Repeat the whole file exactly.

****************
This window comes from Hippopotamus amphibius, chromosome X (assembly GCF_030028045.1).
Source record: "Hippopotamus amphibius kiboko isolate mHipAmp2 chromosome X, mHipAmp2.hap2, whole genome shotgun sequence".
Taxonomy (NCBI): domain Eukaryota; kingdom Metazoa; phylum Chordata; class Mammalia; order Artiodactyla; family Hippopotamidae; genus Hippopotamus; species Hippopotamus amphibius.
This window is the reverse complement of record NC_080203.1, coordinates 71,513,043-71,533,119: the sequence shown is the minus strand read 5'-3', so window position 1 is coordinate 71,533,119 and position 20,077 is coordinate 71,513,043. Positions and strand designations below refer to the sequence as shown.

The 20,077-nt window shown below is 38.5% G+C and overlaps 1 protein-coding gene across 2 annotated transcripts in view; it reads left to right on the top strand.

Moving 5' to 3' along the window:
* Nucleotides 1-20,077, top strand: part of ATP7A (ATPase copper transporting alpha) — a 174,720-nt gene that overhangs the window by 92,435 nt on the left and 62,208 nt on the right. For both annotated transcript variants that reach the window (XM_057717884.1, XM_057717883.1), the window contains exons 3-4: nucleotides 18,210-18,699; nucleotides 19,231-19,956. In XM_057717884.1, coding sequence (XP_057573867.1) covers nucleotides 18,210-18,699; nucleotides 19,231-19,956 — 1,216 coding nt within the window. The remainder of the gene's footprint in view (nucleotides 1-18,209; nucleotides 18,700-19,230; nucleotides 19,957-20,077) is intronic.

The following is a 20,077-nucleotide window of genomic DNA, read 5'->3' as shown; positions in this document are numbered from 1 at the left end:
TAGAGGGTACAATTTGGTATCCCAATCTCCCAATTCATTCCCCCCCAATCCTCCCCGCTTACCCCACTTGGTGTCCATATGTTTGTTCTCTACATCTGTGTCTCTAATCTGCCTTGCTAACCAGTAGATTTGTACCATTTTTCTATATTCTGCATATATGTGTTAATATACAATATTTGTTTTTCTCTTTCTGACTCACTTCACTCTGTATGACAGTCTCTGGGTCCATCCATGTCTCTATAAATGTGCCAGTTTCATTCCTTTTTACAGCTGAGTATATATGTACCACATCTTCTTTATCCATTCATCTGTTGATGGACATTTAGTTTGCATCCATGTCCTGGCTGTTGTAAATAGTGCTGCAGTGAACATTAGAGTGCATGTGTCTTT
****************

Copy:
This window comes from Hippopotamus amphibius, chromosome X (assembly GCF_030028045.1).
Source record: "Hippopotamus amphibius kiboko isolate mHipAmp2 chromosome X, mHipAmp2.hap2, whole genome shotgun sequence".
Taxonomy (NCBI): domain Eukaryota; kingdom Metazoa; phylum Chordata; class Mammalia; order Artiodactyla; family Hippopotamidae; genus Hippopotamus; species Hippopotamus amphibius.
This window is the reverse complement of record NC_080203.1, coordinates 71,513,043-71,533,119: the sequence shown is the minus strand read 5'-3', so window position 1 is coordinate 71,533,119 and position 20,077 is coordinate 71,513,043. Positions and strand designations below refer to the sequence as shown.

The 20,077-nt window shown below is 38.5% G+C and overlaps 1 protein-coding gene across 2 annotated transcripts in view; it reads left to right on the top strand.

Moving 5' to 3' along the window:
* Nucleotides 1-20,077, top strand: part of ATP7A (ATPase copper transporting alpha) — a 174,720-nt gene that overhangs the window by 92,435 nt on the left and 62,208 nt on the right. For both annotated transcript variants that reach the window (XM_057717884.1, XM_057717883.1), the window contains exons 3-4: nucleotides 18,210-18,699; nucleotides 19,231-19,956. In XM_057717884.1, coding sequence (XP_057573867.1) covers nucleotides 18,210-18,699; nucleotides 19,231-19,956 — 1,216 coding nt within the window. The remainder of the gene's footprint in view (nucleotides 1-18,209; nucleotides 18,700-19,230; nucleotides 19,957-20,077) is intronic.

The following is a 20,077-nucleotide window of genomic DNA, read 5'->3' as shown; positions in this document are numbered from 1 at the left end:
TAGAGGGTACAATTTGGTATCCCAATCTCCCAATTCATTCCCCCCCAATCCTCCCCGCTTACCCCACTTGGTGTCCATATGTTTGTTCTCTACATCTGTGTCTCTAATCTGCCTTGCTAACCAGTAGATTTGTACCATTTTTCTATATTCTGCATATATGTGTTAATATACAATATTTGTTTTTCTCTTTCTGACTCACTTCACTCTGTATGACAGTCTCTGGGTCCATCCATGTCTCTATAAATGTGCCAGTTTCATTCCTTTTTACAGCTGAGTATATATGTACCACATCTTCTTTATCCATTCATCTGTTGATGGACATTTAGTTTGCATCCATGTCCTGGCTGTTGTAAATAGTGCTGCAGTGAACATTAGAGTGCATGTGTCTTT